It was International Holocaust Remembrance Day on January 27 – the 71st anniversary of the liberation of the Nazi death camp at Auschwitz-Birkenau by Soviet troops on January 27, 1945 – and, throughout the day, and into the next, I posted various articles connected to the observance on the online Ottawa Jewish Bulletin at www.ottawajewishbulletin.com.
And, as they arrived in my email inbox, I also posted the brief statements on International Holocaust Remembrance Day sent by Canada’s political leaders. The first to arrive was from Prime Minister Justin Trudeau. I later received statements from Opposition Leader Rona Ambrose, NDP Leader Tom Mulcair and Minister of Foreign Affairs Stéphane Dion.
As much as I welcomed any and all statements from our political leaders marking such an important occasion, I found it somewhat curious that a statement came from Dion. After all, the prime minister had already released a statement on behalf of the government more than four hours earlier.
Maybe the Dion statement was planned all along to reiterate the importance the government places on Holocaust remembrance. But, I can’t help but feel it may have been damage control to address something – something of primary importance – left out of Trudeau’s statement, which read:
“On this day, we pay tribute to the memory of the millions of victims murdered during the Holocaust. We honour those who survived atrocities at the hands of the Nazi regime, and welcome their courageous stories of hope and perseverance.
“The Holocaust is a stark reminder of the dangers and risks of allowing hate, prejudice, and discrimination to spread unchallenged. It also reminds us that silence must never be an option when humanity is threatened.
“As we pause to educate ourselves and our families on the bitter lessons of the Holocaust, we also strengthen our resolve to work with domestic and international partners to continue defending human rights and condemning intolerance.”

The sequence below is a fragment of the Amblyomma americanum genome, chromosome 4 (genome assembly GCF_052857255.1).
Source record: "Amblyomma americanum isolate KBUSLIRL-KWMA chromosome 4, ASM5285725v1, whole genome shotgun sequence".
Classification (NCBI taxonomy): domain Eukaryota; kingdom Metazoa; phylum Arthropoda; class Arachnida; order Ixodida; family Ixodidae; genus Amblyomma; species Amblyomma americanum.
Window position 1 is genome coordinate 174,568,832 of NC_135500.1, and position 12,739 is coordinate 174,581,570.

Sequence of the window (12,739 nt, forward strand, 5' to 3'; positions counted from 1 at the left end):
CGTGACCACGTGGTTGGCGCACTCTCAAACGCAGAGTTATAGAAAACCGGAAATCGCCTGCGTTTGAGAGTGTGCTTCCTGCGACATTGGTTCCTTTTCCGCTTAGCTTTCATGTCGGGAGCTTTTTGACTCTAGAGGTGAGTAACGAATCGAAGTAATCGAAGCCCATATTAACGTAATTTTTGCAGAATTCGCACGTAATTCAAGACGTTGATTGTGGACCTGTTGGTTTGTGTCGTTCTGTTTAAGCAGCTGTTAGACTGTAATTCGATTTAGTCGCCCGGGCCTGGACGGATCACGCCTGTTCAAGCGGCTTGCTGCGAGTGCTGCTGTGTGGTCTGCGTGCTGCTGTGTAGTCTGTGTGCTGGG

To be sure, there is absolutely nothing to disagree with in the prime minister’s statement. Everything he said about remembrance, honour and vigilance was completely correct in a universal sense. However, what was missing was any specific reference to the Holocaust as a genocide aimed specifically at Jews, or of the imperative to defend against the anti-Semitism raging so terribly today – particularly in Europe and in almost all of the Middle East.
The foreign affairs minister addressed the shortcomings of the prime minister’s statement specifically saying “we remember the six million Jews … brutally murdered by the Nazis during the Holocaust … the worst chapter in human history.”
In his statement, Dion used the word “Holocaust” to describe the genocide committed by the Nazi regime against the Jewish people – but he also, significantly, referred to it as the “Shoah,” using the Hebrew word for the Holocaust. Dion also referred specifically to “the horror of anti-Semitism.”
Dion also called needed attention to the still woefully incomplete search for some measure of justice for Holocaust survivors.
“This day is a poignant reminder that we must never forget and that the Holocaust’s remaining survivors must see justice served,” Dion said. “It is deeply troubling that even after 71 years, victims and families still have not been compensated for assets confiscated by the Nazis. Canada reaffirms its commitment to the 2009 Terezín Declaration.”
I’ve no doubt that Trudeau was sincere in his message and I’m also sure that his slight was unintended. I fully expect the prime minister’s International Holocaust Remembrance Day message next year will reflect both the universal and the specific.
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